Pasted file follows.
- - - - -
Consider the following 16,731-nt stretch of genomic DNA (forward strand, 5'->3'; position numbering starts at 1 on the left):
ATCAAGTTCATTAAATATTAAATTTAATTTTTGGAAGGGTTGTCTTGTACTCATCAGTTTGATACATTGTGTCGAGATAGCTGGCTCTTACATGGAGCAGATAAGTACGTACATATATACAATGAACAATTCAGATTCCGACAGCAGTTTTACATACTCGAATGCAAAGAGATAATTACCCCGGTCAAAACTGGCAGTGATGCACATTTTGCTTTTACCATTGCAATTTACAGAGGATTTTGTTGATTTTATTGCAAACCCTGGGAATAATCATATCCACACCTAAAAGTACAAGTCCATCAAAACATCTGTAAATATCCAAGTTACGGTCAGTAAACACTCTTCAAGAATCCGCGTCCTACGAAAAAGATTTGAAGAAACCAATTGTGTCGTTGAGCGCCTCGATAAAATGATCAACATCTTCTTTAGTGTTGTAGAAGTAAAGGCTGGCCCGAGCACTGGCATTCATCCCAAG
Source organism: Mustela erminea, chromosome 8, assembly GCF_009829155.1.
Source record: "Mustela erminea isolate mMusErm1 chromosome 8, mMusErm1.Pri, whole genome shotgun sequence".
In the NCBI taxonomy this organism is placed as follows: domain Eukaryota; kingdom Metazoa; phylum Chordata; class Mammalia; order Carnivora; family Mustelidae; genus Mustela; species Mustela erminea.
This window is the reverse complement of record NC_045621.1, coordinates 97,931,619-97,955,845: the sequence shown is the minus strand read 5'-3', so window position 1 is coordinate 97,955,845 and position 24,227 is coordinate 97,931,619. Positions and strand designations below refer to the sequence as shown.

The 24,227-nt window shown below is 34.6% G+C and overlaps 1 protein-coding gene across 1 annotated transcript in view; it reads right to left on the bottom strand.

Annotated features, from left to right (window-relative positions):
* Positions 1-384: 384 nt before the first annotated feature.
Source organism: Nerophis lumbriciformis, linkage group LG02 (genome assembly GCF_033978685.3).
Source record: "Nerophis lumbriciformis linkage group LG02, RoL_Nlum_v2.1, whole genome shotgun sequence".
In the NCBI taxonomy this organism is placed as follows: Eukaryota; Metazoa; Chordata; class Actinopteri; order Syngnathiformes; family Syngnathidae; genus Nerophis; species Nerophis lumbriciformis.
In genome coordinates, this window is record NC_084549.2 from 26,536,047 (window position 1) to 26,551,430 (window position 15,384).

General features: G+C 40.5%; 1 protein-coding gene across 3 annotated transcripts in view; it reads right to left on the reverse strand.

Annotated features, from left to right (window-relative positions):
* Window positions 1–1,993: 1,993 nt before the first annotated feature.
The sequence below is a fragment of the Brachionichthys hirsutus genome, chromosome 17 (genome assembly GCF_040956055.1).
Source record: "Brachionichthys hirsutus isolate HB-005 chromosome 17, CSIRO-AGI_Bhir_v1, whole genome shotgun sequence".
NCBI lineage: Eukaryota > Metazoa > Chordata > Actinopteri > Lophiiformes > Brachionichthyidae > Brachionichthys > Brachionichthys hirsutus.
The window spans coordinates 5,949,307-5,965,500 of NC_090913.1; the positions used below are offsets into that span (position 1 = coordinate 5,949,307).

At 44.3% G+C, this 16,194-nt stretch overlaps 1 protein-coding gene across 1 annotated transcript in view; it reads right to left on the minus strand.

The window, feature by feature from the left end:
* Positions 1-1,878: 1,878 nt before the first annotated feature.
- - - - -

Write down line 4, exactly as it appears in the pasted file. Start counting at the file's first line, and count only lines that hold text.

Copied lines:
Source record: "Mustela erminea isolate mMusErm1 chromosome 8, mMusErm1.Pri, whole genome shotgun sequence".